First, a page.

Two zones abutting the main control are examined for candidate labels: the left zone and the top zone. Note that no priority is assigned to label controls based on the zone they reside in. A pool of candidates from the two zones is established, and the selected label is the candidate deemed to reside closest to the main control.

Selecting left zone candidates
The first group of non-aligned label controls deemed suitable to join the label candidate pool for a given label-accepting control are those that:
  1. have not yet been assigned to a label-accepting control,
  2. do not overlap the main control by more than a single pixel,
  3. have their top edges residing within 100 pixels (in either direction) along the vertical from the main control's top edge,
  4. have bottom edges that do not extend along the vertical more than 20 pixels below the main control's bottom edge.
The following figure illustrates the acceptable left zone placement of a label control with respect to a main control, for the label control to be a candidate label donor. It depicts the ranges of acceptable positions for each of the label control's top, right and bottom edges.

Selecting top zone candidates
In addition to the above, label controls deemed suitable to join the label candidate pool for a given label-accepting control are those whose:
  1. values have not yet been assigned to a label-accepting control;
  2. top edges reside above the main control;
  3. bottoms reside either below the main control's top, or no further than T pixels from it along the vertical (where T, discussed below, represents a threshold value that varies by platform);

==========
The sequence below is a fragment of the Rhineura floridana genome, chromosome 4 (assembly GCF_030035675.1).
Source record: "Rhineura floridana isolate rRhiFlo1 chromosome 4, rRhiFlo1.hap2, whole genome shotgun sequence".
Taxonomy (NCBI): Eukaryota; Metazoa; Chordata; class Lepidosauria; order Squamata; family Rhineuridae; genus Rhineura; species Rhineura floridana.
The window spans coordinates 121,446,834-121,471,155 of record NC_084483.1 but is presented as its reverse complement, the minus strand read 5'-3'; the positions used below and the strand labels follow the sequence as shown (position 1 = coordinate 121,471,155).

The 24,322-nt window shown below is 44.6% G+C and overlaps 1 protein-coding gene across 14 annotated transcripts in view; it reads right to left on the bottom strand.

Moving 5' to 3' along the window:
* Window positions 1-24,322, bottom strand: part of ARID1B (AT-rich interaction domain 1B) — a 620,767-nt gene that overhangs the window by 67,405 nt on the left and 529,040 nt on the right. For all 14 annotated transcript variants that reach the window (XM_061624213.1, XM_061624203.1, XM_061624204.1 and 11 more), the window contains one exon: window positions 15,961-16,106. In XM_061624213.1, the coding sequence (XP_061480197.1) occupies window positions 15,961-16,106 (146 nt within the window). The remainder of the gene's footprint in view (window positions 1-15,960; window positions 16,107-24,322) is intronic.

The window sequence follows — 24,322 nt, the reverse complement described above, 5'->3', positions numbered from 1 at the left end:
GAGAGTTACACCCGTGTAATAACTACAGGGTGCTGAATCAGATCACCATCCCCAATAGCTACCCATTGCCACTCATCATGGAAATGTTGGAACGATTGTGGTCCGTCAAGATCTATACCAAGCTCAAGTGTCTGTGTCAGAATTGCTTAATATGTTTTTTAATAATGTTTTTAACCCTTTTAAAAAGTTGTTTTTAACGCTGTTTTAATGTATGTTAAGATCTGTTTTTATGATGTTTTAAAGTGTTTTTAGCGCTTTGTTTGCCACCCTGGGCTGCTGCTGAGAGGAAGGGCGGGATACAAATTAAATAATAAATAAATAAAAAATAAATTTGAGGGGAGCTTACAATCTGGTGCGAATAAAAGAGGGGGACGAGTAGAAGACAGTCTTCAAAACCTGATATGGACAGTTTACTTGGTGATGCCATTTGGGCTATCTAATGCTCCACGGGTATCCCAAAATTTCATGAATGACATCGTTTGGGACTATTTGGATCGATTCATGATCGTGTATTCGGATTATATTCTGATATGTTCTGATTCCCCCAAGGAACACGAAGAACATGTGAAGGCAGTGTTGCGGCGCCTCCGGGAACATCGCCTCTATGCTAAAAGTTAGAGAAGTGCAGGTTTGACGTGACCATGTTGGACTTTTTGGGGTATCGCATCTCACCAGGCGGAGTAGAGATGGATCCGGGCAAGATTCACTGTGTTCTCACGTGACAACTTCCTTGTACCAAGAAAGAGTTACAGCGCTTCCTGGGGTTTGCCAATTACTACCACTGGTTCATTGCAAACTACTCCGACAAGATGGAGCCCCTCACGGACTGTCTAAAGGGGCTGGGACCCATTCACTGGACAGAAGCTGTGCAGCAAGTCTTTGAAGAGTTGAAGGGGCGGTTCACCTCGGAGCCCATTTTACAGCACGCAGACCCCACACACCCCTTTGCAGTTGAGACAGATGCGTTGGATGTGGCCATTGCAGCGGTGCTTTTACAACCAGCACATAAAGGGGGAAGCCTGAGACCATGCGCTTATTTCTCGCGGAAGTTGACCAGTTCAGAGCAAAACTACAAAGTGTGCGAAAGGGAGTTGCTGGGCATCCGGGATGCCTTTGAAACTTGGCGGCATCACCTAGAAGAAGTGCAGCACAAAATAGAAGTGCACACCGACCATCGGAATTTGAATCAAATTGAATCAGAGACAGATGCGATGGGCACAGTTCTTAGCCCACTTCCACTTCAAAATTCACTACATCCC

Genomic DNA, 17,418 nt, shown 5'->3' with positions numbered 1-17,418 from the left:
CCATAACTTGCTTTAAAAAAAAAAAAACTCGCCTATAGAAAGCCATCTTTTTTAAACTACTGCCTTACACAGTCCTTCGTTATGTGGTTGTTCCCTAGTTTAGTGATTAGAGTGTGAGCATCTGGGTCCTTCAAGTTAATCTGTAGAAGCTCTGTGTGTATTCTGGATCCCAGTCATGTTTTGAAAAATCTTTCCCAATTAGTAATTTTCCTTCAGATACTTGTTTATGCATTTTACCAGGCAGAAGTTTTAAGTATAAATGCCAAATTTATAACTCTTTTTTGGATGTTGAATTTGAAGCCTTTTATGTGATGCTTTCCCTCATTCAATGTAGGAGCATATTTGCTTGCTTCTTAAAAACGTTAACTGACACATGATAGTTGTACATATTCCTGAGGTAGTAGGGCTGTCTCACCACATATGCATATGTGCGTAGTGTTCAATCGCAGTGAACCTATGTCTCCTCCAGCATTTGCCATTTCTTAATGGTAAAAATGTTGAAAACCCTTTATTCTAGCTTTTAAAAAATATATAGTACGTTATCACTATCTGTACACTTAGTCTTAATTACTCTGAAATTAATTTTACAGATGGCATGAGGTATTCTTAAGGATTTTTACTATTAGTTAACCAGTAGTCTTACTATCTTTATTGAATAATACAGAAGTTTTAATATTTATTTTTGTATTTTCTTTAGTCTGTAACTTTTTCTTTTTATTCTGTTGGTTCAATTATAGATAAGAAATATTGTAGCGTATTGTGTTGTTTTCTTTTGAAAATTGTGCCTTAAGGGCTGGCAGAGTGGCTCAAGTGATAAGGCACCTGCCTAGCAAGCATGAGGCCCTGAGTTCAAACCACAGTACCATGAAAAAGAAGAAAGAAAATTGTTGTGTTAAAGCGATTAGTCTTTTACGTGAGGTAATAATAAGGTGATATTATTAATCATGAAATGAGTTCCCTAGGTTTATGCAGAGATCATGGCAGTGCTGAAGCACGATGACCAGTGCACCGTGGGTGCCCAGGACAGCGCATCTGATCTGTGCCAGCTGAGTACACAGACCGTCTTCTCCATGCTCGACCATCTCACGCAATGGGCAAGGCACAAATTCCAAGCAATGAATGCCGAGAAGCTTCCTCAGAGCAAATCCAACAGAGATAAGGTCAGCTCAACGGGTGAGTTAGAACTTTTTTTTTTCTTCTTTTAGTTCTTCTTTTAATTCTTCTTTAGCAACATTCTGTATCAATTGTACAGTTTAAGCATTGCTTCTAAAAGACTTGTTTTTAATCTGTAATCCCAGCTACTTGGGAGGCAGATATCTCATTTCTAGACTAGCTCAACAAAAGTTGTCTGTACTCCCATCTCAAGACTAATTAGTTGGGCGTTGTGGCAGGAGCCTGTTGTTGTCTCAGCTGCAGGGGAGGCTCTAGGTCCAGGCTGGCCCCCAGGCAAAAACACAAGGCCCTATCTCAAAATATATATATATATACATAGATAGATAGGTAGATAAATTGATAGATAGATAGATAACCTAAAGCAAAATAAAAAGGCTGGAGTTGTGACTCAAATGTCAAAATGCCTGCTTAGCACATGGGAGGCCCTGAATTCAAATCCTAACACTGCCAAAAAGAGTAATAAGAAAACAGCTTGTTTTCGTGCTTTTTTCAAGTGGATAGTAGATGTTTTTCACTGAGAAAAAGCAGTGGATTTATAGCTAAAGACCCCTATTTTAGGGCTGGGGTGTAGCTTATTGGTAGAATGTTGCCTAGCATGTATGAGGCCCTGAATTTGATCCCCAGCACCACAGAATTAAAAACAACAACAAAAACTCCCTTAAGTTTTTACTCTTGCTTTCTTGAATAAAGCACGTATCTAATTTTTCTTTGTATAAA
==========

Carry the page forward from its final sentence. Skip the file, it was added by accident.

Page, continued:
4. left edges are no further than 300 pixels along the horizontal from the main control's left edge,
  5. right edges do not go past the right edge of the main control.
The following figure illustrates the acceptable top zone placement of a label control with respect to a main control, for the label control to be a candidate label donor. It depicts the ranges of acceptable positions for each of the label control's top, right and bottom edges.

Note: Determination of value for T : T is the threshold value used for placing an upper physical limit on the position of a label control's bottom edge relative to a main control, for that label control to qualify candidate label donor under the top zone scenario above. T varies by platform:
Desktop platforms (Win32, WPF, Java, Silverlight):
T = 20
iOS
T = DeviceDPI / 2.54, where DeviceDPI (device dots per inch) is determined based on the iOS hardware:
iOS hardware model(s) DeviceDPI
iPad 1 / iPad 2 132
iPhone 3 / iPad Mini 163
iPad 3 / iPad 4 / iPad Air / iPad Air 2 264
iPhone 4 / iPhone 5 / iPhone 5C / iPhone 5S / iPhone 6 / iPad Mini 2 / iPad Mini 3 326
iPhone 6 Plus 401

Distance determination between label and main control

At any of several points along the label-finding procedure, a pool of more than one qualified label candidates may be found for a given label-accepting control. When that happens, the candidate deemed physically closest to the main control is selected as the label donor. Specifically, the chosen label control is the one whose center point is closest to the upper-left corner of the main control: